It couldn’t have been more perfect. It was plenty heartbreaking, but it wasn’t the end.

Jessica Boullion
Alessandra Giampaolo and the rest of her Michigan teammates will now make their way to Knoxville, Tenn. to square off against the Volunteers. The two teams met twice in the College World Series last June. (ANGELA CESERE/Daily)

With the score tied at two in the top of the seventh inning in the regional finals, Michigan had the bases loaded with one out.

Next in the batting order? Senior catcher and homerun leader Becky Marx. But before the crowd could say “grand slam,” Marx popped a fly ball right into the glove of Oklahoma leftfielder Norrelle Dickson.

Still, the opportunity was far from gone with sophomore slugger Samantha Findlay ready to step up to the plate. The first baseman, best known for her clutch home run that won last year’s national championship, had already notched a pair of grand slams this season. But instead of racking up a third, Findlay struck out swinging.

As the dismay from letting this ideal situation slip away hit the crowd at Alumni Field hard, there was one group of people that didn’t let it phase them: the Michigan softball team.

Instead, the Wolverine batters broke out in extra innings with a vengeance.

Junior Alessandra Giampaolo kicked off the eighth with a double to leftfield. Then, junior Grace Leutele followed with her sixth home run of the season, a blast that rode gusty winds right over the rightfield fence.

With a 4-2 score and spirits high, designated player Tiffany Worthy decided the offensive burst wasn’t over quite yet: She slammed a pitch clear over the rightfield bleachers.

Senior pitcher Jennie Ritter sealed the 5-2 win and an NCAA Super Regional berth, retiring three of four Sooner batters in the bottom half of the inning.

“It took all we had to beat them,” Michigan coach Carol Hutchins said. “We never got down.”

Perhaps the one player with most reason to get down was Ritter. The All-American ace had to fend off distractions, questionable calls and mind games all weekend.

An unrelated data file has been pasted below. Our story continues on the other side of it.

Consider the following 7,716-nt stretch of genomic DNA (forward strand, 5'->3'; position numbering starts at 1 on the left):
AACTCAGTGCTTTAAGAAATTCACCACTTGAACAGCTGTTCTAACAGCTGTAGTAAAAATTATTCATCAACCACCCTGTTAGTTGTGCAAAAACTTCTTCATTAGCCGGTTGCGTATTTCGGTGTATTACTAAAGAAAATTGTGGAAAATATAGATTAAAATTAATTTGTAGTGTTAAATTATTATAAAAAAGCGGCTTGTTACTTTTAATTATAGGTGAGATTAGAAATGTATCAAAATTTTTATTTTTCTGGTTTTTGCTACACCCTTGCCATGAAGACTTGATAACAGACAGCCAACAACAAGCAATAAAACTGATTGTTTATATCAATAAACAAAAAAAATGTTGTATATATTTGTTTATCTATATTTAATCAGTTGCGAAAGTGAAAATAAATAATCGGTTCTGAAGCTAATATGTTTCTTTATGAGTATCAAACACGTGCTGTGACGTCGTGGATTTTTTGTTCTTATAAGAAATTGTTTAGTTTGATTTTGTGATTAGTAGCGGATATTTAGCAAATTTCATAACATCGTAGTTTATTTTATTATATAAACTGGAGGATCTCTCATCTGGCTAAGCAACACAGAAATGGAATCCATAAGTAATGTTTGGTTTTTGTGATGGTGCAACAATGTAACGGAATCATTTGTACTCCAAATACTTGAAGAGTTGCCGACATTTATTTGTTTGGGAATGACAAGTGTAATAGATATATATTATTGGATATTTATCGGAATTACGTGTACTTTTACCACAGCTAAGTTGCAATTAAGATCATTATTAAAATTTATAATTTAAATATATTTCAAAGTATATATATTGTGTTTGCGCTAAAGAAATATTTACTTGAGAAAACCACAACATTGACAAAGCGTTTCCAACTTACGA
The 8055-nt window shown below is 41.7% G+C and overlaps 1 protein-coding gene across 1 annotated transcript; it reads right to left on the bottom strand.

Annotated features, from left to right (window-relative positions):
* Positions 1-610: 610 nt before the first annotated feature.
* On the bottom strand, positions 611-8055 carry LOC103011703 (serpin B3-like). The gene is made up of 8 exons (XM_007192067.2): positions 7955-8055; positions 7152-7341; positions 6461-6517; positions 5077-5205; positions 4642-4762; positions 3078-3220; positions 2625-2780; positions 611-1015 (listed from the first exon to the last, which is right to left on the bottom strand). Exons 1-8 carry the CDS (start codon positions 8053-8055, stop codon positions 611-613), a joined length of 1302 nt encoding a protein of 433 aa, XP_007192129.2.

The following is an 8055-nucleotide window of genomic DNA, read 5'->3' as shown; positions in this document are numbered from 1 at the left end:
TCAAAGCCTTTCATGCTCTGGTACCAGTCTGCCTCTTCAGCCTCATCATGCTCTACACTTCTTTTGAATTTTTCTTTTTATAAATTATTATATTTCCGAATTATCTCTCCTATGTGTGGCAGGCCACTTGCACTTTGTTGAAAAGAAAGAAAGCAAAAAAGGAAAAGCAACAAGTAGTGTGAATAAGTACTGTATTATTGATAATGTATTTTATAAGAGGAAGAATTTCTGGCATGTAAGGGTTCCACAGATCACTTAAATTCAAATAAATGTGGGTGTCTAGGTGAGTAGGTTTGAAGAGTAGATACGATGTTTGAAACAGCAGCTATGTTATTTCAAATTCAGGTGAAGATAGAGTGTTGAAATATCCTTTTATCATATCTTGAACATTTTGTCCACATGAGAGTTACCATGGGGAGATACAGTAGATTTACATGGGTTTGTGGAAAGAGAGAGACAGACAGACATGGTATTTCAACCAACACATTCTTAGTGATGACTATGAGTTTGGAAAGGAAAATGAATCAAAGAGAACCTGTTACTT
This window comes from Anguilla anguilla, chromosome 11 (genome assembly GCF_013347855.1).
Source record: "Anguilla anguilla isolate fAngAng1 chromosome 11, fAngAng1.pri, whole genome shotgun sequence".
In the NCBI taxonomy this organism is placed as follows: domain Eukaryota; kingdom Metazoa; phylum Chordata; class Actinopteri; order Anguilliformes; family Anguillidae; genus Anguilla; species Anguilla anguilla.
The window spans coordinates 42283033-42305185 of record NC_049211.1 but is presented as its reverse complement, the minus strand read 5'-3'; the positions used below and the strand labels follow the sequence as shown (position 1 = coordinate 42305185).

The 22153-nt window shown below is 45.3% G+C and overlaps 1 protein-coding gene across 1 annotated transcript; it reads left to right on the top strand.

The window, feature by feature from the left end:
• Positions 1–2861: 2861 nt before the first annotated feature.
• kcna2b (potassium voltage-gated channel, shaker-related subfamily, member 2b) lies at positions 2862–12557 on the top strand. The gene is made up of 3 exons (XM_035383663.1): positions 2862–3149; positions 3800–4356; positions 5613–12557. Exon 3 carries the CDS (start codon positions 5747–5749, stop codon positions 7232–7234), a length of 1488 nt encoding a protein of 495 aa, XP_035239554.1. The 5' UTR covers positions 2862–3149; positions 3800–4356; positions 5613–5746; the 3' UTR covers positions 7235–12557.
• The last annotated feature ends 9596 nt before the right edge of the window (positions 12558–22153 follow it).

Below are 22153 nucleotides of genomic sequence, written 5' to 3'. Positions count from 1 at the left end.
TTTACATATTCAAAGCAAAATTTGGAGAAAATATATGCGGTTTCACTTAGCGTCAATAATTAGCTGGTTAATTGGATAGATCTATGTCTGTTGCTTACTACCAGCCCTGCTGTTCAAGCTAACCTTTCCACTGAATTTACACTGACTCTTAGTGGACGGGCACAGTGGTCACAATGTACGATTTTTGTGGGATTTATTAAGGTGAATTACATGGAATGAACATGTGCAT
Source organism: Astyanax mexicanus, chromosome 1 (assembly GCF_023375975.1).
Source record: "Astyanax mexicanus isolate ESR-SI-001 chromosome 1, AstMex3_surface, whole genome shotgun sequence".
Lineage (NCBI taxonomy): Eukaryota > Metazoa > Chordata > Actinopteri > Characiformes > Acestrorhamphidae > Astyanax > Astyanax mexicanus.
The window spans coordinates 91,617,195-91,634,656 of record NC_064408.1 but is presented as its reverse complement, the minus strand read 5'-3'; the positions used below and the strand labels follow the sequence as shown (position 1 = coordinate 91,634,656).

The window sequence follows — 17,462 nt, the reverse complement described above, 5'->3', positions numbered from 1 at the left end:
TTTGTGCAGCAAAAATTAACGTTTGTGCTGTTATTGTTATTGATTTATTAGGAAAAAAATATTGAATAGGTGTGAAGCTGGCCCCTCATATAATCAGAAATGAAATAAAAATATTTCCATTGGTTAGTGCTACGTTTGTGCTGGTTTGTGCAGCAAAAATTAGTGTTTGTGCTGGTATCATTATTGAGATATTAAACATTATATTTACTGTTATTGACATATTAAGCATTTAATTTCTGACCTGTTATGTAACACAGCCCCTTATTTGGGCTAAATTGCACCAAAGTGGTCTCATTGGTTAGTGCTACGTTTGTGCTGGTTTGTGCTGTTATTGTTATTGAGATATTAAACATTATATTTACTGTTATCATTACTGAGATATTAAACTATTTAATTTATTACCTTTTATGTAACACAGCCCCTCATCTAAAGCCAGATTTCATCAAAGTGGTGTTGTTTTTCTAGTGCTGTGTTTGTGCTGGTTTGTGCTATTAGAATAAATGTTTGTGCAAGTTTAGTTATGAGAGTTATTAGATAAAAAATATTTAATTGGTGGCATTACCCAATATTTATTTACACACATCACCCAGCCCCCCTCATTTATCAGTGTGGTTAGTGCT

But Ritter only let her frustrations seep through a few times yesterday, responding with shock to some hotly contested calls.

“My energy gets to me sometimes,” Ritter said. “Umpires aren’t perfect, they don’t always make the right calls. There were a couple of pitches that I thought were strikes that I had thrown.”

Ritter made it obvious she disagreed, but these glimpses of mortality were brief and when crunch time came, Ritter was ready. With Michigan batting first, the team counted on Ritter to keep hard-hitting Oklahoma at bay through the bottom of each inning.

“Jennie Ritter’s been the most consistent performer on our team all year,” Hutchins said. “We rely on Jennie Ritter . she’s all guts and heart. I believe that’s why she won a national championship last year.”

When the Wolverines couldn’t break the scoring stalemate in regulation, Ritter provided three strikeouts in the bottom of the seventh to push for extra innings. She went on to break her own Michigan record for strikeouts in a game, fanning nineteen batters total.

In Friday’s game against Youngstown State, Ritter’s steady strength in the circle and some offensive heroics from Giampaolo helped open the regional tournament with a 4-0 victory.

The same duo kept the shutout streak moving on Saturday in a nine-inning 1-0 clash with Oklahoma. While Ritter held the Wolverines in the game, Giampaolo delivered her second game-winning hit of the postseason to break the chain of zeros that stretched across the scoreboard.

After two hard-fought games against Oklahoma, another battle awaits Michigan in next weekend’s Super Regional in Knoxville, Ten. Ready to avenge last year’s Women’s College World Series elimination is eighth seeded Tennessee and All-American pitcher Monica Abbott. The Wolverines ended the Volunteers’ season en route to the 2005 national championship.

Michigan 5
Oklahoma 2

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